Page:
Wednesday, April 7, 2010

Fumbling En Plein Air

That's what my first 2010 outside sketching adventure felt like this past weekend--fumbling.


On the ground, nearly eye level with Virginia Bluebells, Bluets and some kind of unsavory large orange ants, I created a pencil sketch of the bluebells before retreating to a nearby stump to continue sketching.


I learn so much each time I try sketching outdoors--lessons in organization, coordination, focus, to name a few, and let's don't leave out memory or personality insights.

Virginia Bluebells

I forgot my water container.  And nope, there was no paper towel or tissue to soak up excess water from my juiciest of brushes.  But I did bring water in a small bottle and this served as a container.  It wasn't like I was miles away from the forgotten supplies, but I treated this experience just as if I were far away.  There's no better way to impress the memory.


We were having a low 80's day with no leaves yet on our budding trees.  More than an hour into my sketching, the late afternoon sun became uncomfortable and I dropped my paint brush.  Now, dropping a paint brush isn't normally a big deal.  It's not unusual for me to flip the brush out of my hand at least once while sketching.  But when I retrieved it this time, it was coated with clumps of muddy earth.  That was it!  I retreated back to the predictability of my kitchen.

Plein air still feels overwhelming to me at the moment.  But want-to is all that's needed to get through this and that, I have plenty of.  A few challenges seem obvious, like having the right tools on hand, finding a comfortable place to work, making a decision about just what out of all this wonderful nature you will choose for a subject.  Practice, of course, will do its magic on these.

And what you learn on these small adventures about sketching and yourself, far out weighs the awkwardness of the moment.  For example, I noticed I hurry when I feel uneasy but my natural style is to take my time.   I'll be aware and remember to breathe next time.   And the size of my initial bluebell sketch didn't lend itself to the kind of detail I enjoy, especially with the size brush I had on hand.  So I'll pack a smaller brush in my kit and remember that ink and graphite are other possibilities for this detail.  My goal is to enjoy both the effort and the result.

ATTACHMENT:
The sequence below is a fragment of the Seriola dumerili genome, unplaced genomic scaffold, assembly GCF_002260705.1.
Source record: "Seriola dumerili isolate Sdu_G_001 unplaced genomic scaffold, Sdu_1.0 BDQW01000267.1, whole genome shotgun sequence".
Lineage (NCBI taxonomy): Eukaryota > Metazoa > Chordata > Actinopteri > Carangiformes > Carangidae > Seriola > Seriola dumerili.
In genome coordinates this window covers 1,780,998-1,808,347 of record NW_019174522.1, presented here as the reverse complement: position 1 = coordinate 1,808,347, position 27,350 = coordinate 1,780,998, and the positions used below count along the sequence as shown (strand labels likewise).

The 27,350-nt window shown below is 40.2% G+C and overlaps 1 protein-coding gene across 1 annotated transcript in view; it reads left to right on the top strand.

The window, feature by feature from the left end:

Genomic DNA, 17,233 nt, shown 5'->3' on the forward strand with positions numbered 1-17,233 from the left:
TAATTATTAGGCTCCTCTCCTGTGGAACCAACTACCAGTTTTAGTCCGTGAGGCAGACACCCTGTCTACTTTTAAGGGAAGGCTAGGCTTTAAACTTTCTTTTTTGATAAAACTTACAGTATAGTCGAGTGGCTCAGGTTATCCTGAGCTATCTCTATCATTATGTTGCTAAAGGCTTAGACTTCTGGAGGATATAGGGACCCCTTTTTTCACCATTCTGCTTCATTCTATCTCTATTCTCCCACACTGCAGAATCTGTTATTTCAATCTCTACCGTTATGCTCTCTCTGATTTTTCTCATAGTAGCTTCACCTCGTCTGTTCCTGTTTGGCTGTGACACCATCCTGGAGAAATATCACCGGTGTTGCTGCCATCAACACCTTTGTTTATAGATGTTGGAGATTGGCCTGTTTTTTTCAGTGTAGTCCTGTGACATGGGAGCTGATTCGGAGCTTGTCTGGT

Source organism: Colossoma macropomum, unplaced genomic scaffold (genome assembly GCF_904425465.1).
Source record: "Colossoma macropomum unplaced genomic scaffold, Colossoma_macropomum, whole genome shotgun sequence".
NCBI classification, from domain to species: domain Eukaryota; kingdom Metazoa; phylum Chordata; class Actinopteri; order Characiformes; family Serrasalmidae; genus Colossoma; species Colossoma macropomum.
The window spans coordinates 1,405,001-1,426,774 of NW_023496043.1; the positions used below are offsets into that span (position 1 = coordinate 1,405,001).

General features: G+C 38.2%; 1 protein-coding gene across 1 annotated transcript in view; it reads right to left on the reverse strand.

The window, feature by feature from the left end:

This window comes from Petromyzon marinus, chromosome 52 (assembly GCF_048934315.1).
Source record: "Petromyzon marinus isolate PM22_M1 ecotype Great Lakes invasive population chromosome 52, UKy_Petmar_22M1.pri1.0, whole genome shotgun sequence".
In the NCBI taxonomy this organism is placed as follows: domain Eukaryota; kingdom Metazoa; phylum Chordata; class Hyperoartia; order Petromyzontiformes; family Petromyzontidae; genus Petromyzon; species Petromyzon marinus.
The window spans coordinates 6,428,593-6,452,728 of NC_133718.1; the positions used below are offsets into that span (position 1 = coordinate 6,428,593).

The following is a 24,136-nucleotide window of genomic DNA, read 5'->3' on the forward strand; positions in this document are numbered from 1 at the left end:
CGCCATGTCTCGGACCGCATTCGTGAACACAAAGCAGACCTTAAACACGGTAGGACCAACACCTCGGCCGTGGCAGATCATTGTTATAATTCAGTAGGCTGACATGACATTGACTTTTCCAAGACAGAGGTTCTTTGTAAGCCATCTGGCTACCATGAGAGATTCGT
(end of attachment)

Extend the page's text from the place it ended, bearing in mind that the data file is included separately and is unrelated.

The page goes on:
It's a bit like learning an entirely different skill set.  No one can teach this to you any more than another person can teach you your style. It's for you to explore and discover.  What you see, how you express it, and how you decide to put it all together will be all your own.  And in the outdoors with nature, the possibilities for this are endless!

For a brief and interesting history lesson on the term and the factors that began the en plein air movement, visit this Wiki link.  You may also enjoy seeing other sketchbook pages at Vickie Henderson Art, and my Red Shouldered Hawk sketchbook.

For other fun styles and sketching experiences visit these blogs:  Drawing the MotmotSketching in Nature and South Carolina Low Country Nature Journaling and Art.

12 comments:

  1. You had me laughing Vickie! Don't we ALL go through this that choose to take on plein air! I once forgot my COLOURS at home! So had to be content with just sketching - and try leaving your sketch-book at home! But you did a LOVELY job nevertheless!

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  2. What a lovely journal entry, Vickie! I wasn't able to comment on Sketching in Nature this morning, hope I have better luck here!

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  3. Wow! I'm amazed at your talent! How did you add the white at the base of the trees?

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  4. Love the "stick-with-it-ness" and that's what it takes! Thanks for sharing and making it real.

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  5. don't forget the sunscreen. or cookies. marge

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  6. What a great share you are doing on your process... I really need to get out there and practice, practice, practice. Thanks for the encouragement and challenge.

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  7. What a lovely blog you have here. Beautiful! And it's so nice that you share the whole process and not just the finished result. I love the sketches I have seen so far! I will definately be coming back!

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  8. Thank you, everyone!

    Cindy, the white is created by splattering gouache with a toothbrush. I used both cobalt blue mixed with white gouache and white gouache alone.

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  9. Great pages of various stages! I have an new travel palette just like yours that I need to add paint to. What colors do you have in your palette?

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  10. Thanks, Debo.

    Colors in this palette are:
    WN Transparent Yellow, DVP Cad. Yellow light, WN New Gamboge, WN Quinacridone Gold,WN Raw Sienna, WN Permanent Rose, Daniel Smith Carmine, WN Van Dyke Brown, WN Burn Sienna, WN Sepia, WN ultramarine, DVP Cobalt, WN Cerulean, DVP Sap Green.

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  11. Thanks for sending me the colors in your palette...you paint such wonderful things with them! I need to just go ahead and fill up the wells in my palette...I always over-think these things too much...as if it can never be changed or revised!

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Welcome! I am glad to hear your comments, questions and feedback! Vickie

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